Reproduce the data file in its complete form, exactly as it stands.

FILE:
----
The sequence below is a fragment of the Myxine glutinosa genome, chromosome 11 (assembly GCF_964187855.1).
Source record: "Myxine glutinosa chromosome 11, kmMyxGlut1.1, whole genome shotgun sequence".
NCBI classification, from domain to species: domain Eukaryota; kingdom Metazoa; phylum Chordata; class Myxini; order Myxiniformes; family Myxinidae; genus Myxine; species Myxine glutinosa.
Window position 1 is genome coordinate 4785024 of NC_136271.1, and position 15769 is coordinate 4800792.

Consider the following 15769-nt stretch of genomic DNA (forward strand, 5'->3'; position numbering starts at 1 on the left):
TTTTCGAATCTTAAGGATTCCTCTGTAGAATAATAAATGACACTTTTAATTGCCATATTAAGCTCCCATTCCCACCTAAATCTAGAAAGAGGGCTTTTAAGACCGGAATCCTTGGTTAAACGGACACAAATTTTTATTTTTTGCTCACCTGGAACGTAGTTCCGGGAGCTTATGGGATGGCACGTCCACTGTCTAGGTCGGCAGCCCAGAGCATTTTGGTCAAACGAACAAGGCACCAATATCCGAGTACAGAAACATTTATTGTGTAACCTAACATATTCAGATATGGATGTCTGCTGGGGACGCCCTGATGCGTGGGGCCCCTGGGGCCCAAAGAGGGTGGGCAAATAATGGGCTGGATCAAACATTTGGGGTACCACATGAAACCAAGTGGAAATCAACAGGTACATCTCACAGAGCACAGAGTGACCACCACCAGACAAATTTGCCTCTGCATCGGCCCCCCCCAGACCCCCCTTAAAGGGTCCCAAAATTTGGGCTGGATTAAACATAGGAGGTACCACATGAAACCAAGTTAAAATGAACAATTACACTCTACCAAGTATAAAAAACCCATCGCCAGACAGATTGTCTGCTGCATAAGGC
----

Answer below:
The sequence below is a fragment of the Myxine glutinosa genome, chromosome 11 (assembly GCF_964187855.1).
Source record: "Myxine glutinosa chromosome 11, kmMyxGlut1.1, whole genome shotgun sequence".
NCBI classification, from domain to species: domain Eukaryota; kingdom Metazoa; phylum Chordata; class Myxini; order Myxiniformes; family Myxinidae; genus Myxine; species Myxine glutinosa.
Window position 1 is genome coordinate 4785024 of NC_136271.1, and position 15769 is coordinate 4800792.

Consider the following 15769-nt stretch of genomic DNA (forward strand, 5'->3'; position numbering starts at 1 on the left):
TTTTCGAATCTTAAGGATTCCTCTGTAGAATAATAAATGACACTTTTAATTGCCATATTAAGCTCCCATTCCCACCTAAATCTAGAAAGAGGGCTTTTAAGACCGGAATCCTTGGTTAAACGGACACAAATTTTTATTTTTTGCTCACCTGGAACGTAGTTCCGGGAGCTTATGGGATGGCACGTCCACTGTCTAGGTCGGCAGCCCAGAGCATTTTGGTCAAACGAACAAGGCACCAATATCCGAGTACAGAAACATTTATTGTGTAACCTAACATATTCAGATATGGATGTCTGCTGGGGACGCCCTGATGCGTGGGGCCCCTGGGGCCCAAAGAGGGTGGGCAAATAATGGGCTGGATCAAACATTTGGGGTACCACATGAAACCAAGTGGAAATCAACAGGTACATCTCACAGAGCACAGAGTGACCACCACCAGACAAATTTGCCTCTGCATCGGCCCCCCCCAGACCCCCCTTAAAGGGTCCCAAAATTTGGGCTGGATTAAACATAGGAGGTACCACATGAAACCAAGTTAAAATGAACAATTACACTCTACCAAGTATAAAAAACCCATCGCCAGACAGATTGTCTGCTGCATAAGGC